Release date: 29 May 2012
A record with the power to grab your heart, like an ex-lover you just can't shake off.
How you feel about listening to the sound of a band "maturing" is inextricably tied up with whether or not you believe that rock'n'roll is at its best when the preserve of the snarling, chaotic and hungry young.
The Walkmen have been around for over a decade now – so youth isn’t quite on their side these days. But so lauded are they that the quintet could release a cloud of smoke and it would receive gushing reviews from a cluster of critics. But the New Yorkers’ seventh studio effort is a glossy record that will speak to more important people than writers with established preconceptions – and it may well speak to them quite profoundly.
There are some wonderful moments for sure: The Love You Love, to pick one immediate highlight, is a doozie. As vocalist Hamilton Leithauser wails, “Baby it's the love you love – not me,” the hairs on the back of your neck stand up. It's a thrilling three minutes in the mould of The Walkmen circa 2002, reminding the listener of those dog days when the band, and all the rest of us too, were a lot younger.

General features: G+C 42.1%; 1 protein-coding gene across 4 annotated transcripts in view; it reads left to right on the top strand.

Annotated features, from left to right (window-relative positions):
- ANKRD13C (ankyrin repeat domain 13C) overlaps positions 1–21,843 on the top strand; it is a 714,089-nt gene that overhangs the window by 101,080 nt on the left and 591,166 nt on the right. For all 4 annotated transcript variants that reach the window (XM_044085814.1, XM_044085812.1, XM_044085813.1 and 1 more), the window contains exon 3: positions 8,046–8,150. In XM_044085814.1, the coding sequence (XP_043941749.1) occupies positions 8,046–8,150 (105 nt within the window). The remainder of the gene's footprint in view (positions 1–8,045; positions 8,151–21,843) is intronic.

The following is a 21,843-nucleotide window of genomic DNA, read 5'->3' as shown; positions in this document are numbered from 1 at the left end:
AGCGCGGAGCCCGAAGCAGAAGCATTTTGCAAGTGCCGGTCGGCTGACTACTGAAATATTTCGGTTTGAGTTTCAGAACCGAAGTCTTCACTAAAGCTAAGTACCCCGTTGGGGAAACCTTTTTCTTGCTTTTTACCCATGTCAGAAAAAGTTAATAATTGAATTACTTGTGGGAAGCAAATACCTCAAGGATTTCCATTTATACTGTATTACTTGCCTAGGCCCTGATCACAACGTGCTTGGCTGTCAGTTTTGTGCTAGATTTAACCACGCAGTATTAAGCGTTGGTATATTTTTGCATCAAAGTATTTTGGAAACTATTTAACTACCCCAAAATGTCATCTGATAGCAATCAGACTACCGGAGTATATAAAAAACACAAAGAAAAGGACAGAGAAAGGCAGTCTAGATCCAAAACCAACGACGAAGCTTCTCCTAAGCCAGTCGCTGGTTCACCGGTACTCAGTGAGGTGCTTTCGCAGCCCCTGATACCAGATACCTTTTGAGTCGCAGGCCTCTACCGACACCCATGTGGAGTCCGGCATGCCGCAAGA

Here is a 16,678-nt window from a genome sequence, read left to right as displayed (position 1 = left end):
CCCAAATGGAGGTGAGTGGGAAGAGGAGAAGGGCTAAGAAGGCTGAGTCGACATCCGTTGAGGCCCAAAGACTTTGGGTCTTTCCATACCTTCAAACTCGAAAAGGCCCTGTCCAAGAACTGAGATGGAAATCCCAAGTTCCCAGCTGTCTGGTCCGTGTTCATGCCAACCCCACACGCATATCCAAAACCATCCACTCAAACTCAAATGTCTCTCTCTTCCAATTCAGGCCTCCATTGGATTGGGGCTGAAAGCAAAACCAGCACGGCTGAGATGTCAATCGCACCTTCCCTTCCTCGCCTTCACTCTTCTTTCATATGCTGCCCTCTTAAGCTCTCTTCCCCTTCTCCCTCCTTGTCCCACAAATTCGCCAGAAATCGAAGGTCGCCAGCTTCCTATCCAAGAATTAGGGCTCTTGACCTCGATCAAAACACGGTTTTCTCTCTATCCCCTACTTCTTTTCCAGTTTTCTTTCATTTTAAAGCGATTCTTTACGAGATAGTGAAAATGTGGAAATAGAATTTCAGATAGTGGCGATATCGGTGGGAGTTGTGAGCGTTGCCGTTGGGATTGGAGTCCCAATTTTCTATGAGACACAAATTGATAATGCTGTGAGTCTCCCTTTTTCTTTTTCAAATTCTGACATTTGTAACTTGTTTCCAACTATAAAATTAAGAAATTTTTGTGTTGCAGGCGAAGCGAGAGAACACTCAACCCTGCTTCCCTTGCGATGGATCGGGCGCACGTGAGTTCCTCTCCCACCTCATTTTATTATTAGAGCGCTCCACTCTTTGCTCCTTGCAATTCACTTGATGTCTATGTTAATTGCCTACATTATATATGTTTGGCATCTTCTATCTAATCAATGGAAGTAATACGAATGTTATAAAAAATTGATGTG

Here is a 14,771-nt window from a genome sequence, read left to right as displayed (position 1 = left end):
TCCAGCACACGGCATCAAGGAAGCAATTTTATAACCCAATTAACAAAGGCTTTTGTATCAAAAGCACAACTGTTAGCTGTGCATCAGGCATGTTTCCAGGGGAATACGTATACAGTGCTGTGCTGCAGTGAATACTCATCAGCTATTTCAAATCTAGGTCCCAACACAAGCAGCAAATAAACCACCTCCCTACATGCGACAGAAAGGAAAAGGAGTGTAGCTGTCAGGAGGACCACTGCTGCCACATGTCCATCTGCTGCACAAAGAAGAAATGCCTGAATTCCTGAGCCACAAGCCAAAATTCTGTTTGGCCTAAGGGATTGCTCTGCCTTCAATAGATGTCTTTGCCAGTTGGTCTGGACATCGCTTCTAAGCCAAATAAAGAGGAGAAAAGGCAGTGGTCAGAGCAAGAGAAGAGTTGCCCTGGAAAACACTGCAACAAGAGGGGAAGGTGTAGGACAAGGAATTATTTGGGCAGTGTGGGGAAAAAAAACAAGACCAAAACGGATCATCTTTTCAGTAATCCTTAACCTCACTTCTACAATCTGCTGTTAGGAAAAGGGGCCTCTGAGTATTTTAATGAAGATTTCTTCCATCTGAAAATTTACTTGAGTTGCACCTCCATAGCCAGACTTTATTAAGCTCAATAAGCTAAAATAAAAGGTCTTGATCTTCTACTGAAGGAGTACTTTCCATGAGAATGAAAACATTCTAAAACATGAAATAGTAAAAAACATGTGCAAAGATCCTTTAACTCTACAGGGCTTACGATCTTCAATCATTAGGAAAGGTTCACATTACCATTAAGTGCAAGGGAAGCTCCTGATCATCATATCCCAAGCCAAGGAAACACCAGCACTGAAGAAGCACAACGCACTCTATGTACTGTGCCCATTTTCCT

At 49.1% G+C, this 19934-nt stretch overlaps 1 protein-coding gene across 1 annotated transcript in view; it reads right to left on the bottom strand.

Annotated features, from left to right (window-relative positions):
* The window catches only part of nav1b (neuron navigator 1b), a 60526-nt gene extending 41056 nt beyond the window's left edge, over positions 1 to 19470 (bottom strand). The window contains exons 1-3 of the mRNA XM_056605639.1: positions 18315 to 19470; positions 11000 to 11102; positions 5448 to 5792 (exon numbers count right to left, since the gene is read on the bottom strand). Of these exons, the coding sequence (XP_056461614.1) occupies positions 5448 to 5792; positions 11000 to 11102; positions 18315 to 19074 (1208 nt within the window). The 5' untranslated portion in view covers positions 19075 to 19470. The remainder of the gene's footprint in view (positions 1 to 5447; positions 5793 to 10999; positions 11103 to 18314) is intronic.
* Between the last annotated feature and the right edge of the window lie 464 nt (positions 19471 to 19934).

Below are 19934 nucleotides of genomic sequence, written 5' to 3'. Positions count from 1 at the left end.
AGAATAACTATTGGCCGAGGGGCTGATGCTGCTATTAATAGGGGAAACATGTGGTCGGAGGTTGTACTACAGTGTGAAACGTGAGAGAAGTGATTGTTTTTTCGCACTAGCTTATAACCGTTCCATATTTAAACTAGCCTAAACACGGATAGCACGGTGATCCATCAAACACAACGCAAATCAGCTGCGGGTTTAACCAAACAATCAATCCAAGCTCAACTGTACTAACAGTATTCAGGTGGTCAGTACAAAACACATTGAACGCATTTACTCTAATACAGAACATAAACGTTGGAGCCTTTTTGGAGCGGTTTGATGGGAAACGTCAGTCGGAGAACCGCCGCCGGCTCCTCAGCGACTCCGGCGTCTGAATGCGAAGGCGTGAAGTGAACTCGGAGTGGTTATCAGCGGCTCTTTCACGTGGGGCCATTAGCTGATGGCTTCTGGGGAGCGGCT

That classic Walkmen aesthetic is also tenable on the album's seductive title track. Here, the production skills of Phil Ek – who helped to make Built to Spill and Modest Mouse into something much greater than the sum of their parts – are evident, as tightly wound guitars blend with a taut, beauteous rhythm section.
However, as The Walkmen's youthful braggadocio fades, certain pipe-and-slippers moments mar proceedings. The vocals-led stop-start antics of No One Ever Sleeps, Dreamboat and Southern Heart are self-indulgent, dull and messy. All is not lost, though: the compelling 1960s doo-wop jangles of Heartbreaker and the sultry, impassioned plea of Nightingales put things back on the straight and narrow.
There has to come a point in life where writing a film script or a novel begins to better express your feelings about the world than writing a song. But The Walkmen haven’t quite reached that point yet, as Heaven is a record with the power to grab your heart, like an ex-lover you just can't shake off – no matter how many years you've been without them.
- BBC Review